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Strathprints serves world leading Open Access research by the University of Strathclyde, including research by the Strathclyde Institute of Pharmacy and Biomedical Sciences (SIPBS), where research centres such as the Industrial Biotechnology Innovation Centre (IBioIC), the Cancer Research UK Formulation Unit, SeaBioTech and the Centre for Biophotonics are based.

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Screening methods used to determine the anti-microbial properties of aloe vera inner gel

Ferro, V.A. and Habeeb, F. and Shakir, E. and Bradbury, F. and Cameron, P. and Taravati, M. and Gray, A. and Drummond, A.J. (2007) Screening methods used to determine the anti-microbial properties of aloe vera inner gel. Methods, 42 (4). pp. 315-320. ISSN 1046-2023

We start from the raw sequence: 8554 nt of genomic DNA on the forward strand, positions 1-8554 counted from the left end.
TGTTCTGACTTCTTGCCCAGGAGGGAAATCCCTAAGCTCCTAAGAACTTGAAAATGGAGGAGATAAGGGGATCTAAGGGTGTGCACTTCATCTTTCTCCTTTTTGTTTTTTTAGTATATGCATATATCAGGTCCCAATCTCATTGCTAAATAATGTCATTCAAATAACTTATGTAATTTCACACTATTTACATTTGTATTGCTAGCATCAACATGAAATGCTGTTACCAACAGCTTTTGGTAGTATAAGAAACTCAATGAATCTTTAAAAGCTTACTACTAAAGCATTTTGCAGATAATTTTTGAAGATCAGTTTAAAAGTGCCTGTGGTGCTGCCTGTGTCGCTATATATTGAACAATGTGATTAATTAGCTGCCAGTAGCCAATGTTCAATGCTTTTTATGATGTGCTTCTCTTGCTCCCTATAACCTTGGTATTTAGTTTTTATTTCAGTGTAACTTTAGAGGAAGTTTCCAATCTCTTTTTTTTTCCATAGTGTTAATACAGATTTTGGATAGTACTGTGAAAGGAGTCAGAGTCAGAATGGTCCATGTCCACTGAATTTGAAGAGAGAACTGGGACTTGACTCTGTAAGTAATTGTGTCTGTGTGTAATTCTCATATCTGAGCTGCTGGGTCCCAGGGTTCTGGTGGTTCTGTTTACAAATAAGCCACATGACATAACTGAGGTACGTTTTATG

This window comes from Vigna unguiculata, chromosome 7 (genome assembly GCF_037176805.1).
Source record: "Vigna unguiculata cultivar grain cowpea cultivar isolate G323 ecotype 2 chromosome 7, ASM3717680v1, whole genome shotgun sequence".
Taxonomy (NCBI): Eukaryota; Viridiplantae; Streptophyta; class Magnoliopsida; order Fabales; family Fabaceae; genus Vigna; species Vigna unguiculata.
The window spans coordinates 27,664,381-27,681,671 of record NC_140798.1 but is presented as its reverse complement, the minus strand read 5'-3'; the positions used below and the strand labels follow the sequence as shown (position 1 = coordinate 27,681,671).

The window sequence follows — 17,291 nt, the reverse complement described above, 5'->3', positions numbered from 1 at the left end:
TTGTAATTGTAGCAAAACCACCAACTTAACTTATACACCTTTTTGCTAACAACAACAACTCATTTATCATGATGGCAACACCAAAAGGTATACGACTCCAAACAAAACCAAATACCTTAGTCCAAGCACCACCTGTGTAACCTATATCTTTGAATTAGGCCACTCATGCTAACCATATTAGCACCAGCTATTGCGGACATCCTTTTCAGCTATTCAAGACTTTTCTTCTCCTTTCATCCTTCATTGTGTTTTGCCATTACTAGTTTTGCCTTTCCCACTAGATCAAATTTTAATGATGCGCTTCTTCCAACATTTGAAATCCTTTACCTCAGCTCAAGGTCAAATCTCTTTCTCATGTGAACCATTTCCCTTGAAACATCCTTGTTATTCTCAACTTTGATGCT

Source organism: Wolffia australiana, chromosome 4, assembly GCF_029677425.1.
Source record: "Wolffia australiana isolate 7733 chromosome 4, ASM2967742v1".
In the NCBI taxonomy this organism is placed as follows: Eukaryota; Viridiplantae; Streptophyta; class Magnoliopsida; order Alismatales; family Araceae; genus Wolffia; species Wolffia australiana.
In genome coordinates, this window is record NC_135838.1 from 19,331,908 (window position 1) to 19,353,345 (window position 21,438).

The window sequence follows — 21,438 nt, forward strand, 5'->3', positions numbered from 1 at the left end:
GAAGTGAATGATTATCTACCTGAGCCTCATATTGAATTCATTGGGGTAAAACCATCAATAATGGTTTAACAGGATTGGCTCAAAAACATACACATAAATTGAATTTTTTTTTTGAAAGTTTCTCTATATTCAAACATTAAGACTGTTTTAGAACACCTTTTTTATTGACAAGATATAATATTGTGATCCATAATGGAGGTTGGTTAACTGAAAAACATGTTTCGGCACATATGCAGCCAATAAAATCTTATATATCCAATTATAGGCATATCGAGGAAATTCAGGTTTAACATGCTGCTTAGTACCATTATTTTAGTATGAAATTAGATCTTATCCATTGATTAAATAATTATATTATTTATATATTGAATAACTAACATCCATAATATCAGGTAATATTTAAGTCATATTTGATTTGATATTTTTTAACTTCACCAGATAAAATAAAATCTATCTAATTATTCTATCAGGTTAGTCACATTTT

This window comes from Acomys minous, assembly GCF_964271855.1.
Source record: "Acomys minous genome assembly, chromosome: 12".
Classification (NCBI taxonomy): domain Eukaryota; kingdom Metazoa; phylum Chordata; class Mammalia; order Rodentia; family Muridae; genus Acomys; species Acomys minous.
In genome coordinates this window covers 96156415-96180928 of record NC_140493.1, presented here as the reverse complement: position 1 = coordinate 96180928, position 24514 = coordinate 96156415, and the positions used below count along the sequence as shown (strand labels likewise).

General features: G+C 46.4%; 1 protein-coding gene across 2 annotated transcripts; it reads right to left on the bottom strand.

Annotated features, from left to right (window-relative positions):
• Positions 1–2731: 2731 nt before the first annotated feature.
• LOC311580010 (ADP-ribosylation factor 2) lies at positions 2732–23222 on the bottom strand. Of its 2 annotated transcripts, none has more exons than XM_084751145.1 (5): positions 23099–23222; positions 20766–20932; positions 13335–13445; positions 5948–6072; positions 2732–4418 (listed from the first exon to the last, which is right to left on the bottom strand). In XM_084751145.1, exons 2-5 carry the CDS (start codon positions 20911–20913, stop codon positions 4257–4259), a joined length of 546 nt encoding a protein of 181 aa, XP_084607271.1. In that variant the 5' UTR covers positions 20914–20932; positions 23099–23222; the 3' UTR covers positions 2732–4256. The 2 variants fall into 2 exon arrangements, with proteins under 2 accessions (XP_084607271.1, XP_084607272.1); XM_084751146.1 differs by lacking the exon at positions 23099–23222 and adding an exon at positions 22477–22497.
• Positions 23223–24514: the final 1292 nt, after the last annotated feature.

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Abstract

The emergence of antibiotic resistant bacterial strains is a growing problem and is an important concern for patients, physicians, healthcare managers, and policymakers as it results in poorer health and economic outcomes. This has led to an urgent global call for new antimicrobial drugs, particularly from natural resources. We have been studying the antimicrobial properties of the inner leaf gel component of Aloe barbadensis Miller and have used a number of different, simple in vitro assays to establish a scientific basis for the potential use of Aloe vera on a range of clinically relevant bacteria. The bacteria used include Shigella flexneri, Methicillin-Resistant Staphylococcus aureus (MRSA), Enterobacter cloacae and Enterococcus bovis. In this paper, we compare standard methods recommended by the Clinical and Laboratory Standards Institute (CLSI) with a microtitre assay using a metabolic colour indicator Alamar blue™. All the techniques described have shown that Aloe vera has an antimicrobial effect, however, the microtitre assay enables high throughput screening, under similar conditions and is less wasteful of plant material.